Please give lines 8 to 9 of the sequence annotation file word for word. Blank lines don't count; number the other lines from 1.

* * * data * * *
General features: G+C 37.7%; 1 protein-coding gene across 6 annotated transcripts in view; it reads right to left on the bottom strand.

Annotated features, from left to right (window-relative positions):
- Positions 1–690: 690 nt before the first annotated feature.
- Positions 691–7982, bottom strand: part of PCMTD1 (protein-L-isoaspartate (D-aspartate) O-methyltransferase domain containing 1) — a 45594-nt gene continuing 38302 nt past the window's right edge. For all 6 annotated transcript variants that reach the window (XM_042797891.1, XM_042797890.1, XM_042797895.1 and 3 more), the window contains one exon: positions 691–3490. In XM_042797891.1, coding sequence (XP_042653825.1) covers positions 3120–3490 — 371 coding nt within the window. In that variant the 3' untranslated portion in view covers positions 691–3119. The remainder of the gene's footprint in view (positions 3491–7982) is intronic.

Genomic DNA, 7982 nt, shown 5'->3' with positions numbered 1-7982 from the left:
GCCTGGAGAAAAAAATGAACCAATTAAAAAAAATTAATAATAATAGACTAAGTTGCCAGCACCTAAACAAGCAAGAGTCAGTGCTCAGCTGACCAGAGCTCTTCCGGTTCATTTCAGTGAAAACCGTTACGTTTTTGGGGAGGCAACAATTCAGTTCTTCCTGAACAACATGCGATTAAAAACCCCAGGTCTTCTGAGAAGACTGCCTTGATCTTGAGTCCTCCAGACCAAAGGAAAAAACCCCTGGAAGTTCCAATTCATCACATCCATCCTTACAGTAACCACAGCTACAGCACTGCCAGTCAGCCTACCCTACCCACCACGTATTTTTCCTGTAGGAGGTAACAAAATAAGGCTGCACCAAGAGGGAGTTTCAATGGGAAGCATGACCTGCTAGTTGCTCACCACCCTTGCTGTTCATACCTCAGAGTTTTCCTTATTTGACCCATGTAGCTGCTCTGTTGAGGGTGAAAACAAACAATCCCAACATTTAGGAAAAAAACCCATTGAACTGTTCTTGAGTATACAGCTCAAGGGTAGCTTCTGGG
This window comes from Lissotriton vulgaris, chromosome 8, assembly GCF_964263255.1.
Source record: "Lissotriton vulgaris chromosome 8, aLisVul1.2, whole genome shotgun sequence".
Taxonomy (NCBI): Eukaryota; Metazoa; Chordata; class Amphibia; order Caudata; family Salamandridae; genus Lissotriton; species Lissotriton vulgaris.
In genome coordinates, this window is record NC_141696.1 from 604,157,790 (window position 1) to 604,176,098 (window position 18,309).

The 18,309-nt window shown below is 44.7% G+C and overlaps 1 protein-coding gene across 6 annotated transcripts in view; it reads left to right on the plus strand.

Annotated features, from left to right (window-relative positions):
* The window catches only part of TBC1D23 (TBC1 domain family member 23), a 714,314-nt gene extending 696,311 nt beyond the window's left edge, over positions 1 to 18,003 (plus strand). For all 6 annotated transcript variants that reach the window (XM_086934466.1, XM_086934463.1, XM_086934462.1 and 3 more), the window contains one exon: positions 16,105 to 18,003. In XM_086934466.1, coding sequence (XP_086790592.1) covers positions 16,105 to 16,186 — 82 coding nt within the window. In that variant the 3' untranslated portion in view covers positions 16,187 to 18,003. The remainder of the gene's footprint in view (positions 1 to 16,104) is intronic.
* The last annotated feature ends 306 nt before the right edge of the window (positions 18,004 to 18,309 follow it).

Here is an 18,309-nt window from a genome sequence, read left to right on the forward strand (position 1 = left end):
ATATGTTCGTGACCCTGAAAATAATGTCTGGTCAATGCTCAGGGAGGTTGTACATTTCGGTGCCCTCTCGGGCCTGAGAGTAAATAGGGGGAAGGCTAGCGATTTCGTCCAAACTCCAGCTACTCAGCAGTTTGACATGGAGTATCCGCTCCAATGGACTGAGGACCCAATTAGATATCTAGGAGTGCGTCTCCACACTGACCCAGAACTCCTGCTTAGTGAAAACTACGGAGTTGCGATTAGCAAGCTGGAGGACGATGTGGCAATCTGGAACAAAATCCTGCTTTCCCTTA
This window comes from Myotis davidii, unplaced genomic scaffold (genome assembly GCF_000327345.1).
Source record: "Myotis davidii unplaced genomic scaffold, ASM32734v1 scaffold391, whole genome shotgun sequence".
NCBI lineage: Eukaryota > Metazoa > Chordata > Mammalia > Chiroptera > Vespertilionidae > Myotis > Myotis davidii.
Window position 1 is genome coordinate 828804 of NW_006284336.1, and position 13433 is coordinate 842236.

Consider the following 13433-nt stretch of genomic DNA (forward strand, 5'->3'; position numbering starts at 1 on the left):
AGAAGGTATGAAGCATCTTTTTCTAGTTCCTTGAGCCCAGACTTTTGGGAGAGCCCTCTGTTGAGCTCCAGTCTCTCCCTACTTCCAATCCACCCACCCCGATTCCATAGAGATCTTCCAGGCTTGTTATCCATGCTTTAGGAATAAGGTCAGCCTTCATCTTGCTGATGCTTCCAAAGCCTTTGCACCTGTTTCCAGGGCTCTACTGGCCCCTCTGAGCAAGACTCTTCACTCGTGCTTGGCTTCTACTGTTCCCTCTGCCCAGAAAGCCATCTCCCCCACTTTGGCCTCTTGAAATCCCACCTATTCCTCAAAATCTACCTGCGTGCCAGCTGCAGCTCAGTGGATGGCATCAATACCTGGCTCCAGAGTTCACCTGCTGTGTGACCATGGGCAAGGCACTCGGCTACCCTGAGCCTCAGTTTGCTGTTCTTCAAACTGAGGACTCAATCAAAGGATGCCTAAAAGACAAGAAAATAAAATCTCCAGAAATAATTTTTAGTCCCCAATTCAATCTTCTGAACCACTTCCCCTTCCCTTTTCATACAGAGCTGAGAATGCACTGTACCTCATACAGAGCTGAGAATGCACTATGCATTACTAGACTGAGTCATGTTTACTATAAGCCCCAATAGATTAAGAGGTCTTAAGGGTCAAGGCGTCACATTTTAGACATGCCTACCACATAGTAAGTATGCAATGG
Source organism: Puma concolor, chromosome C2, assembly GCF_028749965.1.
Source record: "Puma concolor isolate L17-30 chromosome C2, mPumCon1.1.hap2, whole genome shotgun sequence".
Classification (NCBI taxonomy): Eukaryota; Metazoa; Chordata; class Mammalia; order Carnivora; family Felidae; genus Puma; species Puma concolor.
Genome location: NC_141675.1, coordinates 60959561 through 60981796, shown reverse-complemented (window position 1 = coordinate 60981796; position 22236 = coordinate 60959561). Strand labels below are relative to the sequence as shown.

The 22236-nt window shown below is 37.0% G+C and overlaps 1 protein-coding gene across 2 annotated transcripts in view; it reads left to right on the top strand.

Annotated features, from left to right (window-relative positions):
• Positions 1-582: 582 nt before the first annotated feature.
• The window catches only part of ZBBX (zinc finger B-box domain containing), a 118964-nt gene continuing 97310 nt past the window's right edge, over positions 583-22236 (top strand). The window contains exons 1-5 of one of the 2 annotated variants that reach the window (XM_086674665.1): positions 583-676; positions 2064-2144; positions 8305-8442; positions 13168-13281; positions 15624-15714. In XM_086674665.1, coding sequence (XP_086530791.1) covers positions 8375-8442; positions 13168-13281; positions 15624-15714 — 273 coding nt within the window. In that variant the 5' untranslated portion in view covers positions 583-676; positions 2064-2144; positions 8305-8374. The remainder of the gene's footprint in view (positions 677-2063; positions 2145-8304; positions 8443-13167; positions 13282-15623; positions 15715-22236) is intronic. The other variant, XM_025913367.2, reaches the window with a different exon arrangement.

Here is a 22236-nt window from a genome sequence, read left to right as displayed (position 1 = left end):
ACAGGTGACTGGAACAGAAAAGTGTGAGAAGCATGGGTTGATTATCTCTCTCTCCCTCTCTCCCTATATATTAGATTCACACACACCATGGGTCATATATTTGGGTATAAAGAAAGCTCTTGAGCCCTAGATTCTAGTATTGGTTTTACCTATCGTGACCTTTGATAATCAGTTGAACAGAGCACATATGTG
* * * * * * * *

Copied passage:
Source record: "Lissotriton vulgaris chromosome 8, aLisVul1.2, whole genome shotgun sequence".
Taxonomy (NCBI): Eukaryota; Metazoa; Chordata; class Amphibia; order Caudata; family Salamandridae; genus Lissotriton; species Lissotriton vulgaris.